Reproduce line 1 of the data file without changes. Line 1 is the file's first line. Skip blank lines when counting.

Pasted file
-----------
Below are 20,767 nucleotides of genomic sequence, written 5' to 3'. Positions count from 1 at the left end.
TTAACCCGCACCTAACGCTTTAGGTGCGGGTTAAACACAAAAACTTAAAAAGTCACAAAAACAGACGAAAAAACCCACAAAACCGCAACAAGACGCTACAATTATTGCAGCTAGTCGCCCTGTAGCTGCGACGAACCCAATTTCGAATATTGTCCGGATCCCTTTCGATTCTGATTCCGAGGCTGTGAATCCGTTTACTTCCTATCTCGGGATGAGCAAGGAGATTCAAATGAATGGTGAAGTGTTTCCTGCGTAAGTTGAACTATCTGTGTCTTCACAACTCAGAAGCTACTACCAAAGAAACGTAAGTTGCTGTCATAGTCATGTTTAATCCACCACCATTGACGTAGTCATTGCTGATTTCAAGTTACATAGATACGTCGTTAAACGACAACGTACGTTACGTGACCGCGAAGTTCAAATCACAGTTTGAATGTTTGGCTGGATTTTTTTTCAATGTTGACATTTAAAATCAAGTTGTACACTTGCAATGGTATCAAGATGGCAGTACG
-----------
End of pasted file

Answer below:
Below are 20,767 nucleotides of genomic sequence, written 5' to 3'. Positions count from 1 at the left end.